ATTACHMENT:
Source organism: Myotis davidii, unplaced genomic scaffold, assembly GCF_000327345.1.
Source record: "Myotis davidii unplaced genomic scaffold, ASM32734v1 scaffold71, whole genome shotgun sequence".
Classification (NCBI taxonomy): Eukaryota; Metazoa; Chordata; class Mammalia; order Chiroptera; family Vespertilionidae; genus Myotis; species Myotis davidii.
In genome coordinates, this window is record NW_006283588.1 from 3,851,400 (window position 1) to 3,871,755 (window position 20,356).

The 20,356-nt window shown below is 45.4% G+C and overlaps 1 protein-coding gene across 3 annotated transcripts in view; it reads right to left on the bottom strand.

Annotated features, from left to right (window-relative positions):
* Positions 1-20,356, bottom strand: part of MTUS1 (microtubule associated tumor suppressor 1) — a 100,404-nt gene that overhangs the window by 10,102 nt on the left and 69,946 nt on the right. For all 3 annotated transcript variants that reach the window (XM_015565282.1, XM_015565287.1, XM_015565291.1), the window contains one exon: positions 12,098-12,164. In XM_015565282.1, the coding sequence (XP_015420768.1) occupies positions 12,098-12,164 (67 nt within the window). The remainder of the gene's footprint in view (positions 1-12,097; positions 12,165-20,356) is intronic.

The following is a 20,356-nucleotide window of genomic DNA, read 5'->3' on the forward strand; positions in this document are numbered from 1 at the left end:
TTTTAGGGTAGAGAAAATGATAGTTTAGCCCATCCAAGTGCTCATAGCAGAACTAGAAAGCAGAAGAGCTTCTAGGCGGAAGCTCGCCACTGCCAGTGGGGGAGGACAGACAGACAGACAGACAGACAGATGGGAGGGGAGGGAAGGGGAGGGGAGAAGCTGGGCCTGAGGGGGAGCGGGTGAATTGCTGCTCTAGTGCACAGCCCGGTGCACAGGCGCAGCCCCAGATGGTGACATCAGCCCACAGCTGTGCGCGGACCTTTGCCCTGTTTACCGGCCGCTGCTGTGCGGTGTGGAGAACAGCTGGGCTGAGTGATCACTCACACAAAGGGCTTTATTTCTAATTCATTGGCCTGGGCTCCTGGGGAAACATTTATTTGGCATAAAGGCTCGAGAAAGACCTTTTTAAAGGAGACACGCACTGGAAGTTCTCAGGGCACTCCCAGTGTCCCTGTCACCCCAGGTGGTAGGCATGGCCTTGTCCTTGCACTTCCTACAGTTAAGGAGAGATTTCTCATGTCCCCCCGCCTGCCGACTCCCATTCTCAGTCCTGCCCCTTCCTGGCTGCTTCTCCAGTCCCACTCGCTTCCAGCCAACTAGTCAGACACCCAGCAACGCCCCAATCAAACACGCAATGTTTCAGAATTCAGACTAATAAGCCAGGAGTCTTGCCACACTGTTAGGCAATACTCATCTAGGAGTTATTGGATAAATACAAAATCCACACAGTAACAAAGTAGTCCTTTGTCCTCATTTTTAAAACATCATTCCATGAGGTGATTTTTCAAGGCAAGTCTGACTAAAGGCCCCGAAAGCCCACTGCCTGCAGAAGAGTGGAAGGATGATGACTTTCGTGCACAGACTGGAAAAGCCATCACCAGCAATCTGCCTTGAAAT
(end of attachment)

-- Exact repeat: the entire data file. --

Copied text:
Source organism: Myotis davidii, unplaced genomic scaffold, assembly GCF_000327345.1.
Source record: "Myotis davidii unplaced genomic scaffold, ASM32734v1 scaffold71, whole genome shotgun sequence".
Classification (NCBI taxonomy): Eukaryota; Metazoa; Chordata; class Mammalia; order Chiroptera; family Vespertilionidae; genus Myotis; species Myotis davidii.
In genome coordinates, this window is record NW_006283588.1 from 3,851,400 (window position 1) to 3,871,755 (window position 20,356).

The 20,356-nt window shown below is 45.4% G+C and overlaps 1 protein-coding gene across 3 annotated transcripts in view; it reads right to left on the bottom strand.

Annotated features, from left to right (window-relative positions):
* Positions 1-20,356, bottom strand: part of MTUS1 (microtubule associated tumor suppressor 1) — a 100,404-nt gene that overhangs the window by 10,102 nt on the left and 69,946 nt on the right. For all 3 annotated transcript variants that reach the window (XM_015565282.1, XM_015565287.1, XM_015565291.1), the window contains one exon: positions 12,098-12,164. In XM_015565282.1, the coding sequence (XP_015420768.1) occupies positions 12,098-12,164 (67 nt within the window). The remainder of the gene's footprint in view (positions 1-12,097; positions 12,165-20,356) is intronic.

The following is a 20,356-nucleotide window of genomic DNA, read 5'->3' on the forward strand; positions in this document are numbered from 1 at the left end:
TTTTAGGGTAGAGAAAATGATAGTTTAGCCCATCCAAGTGCTCATAGCAGAACTAGAAAGCAGAAGAGCTTCTAGGCGGAAGCTCGCCACTGCCAGTGGGGGAGGACAGACAGACAGACAGACAGACAGATGGGAGGGGAGGGAAGGGGAGGGGAGAAGCTGGGCCTGAGGGGGAGCGGGTGAATTGCTGCTCTAGTGCACAGCCCGGTGCACAGGCGCAGCCCCAGATGGTGACATCAGCCCACAGCTGTGCGCGGACCTTTGCCCTGTTTACCGGCCGCTGCTGTGCGGTGTGGAGAACAGCTGGGCTGAGTGATCACTCACACAAAGGGCTTTATTTCTAATTCATTGGCCTGGGCTCCTGGGGAAACATTTATTTGGCATAAAGGCTCGAGAAAGACCTTTTTAAAGGAGACACGCACTGGAAGTTCTCAGGGCACTCCCAGTGTCCCTGTCACCCCAGGTGGTAGGCATGGCCTTGTCCTTGCACTTCCTACAGTTAAGGAGAGATTTCTCATGTCCCCCCGCCTGCCGACTCCCATTCTCAGTCCTGCCCCTTCCTGGCTGCTTCTCCAGTCCCACTCGCTTCCAGCCAACTAGTCAGACACCCAGCAACGCCCCAATCAAACACGCAATGTTTCAGAATTCAGACTAATAAGCCAGGAGTCTTGCCACACTGTTAGGCAATACTCATCTAGGAGTTATTGGATAAATACAAAATCCACACAGTAACAAAGTAGTCCTTTGTCCTCATTTTTAAAACATCATTCCATGAGGTGATTTTTCAAGGCAAGTCTGACTAAAGGCCCCGAAAGCCCACTGCCTGCAGAAGAGTGGAAGGATGATGACTTTCGTGCACAGACTGGAAAAGCCATCACCAGCAATCTGCCTTGAAAT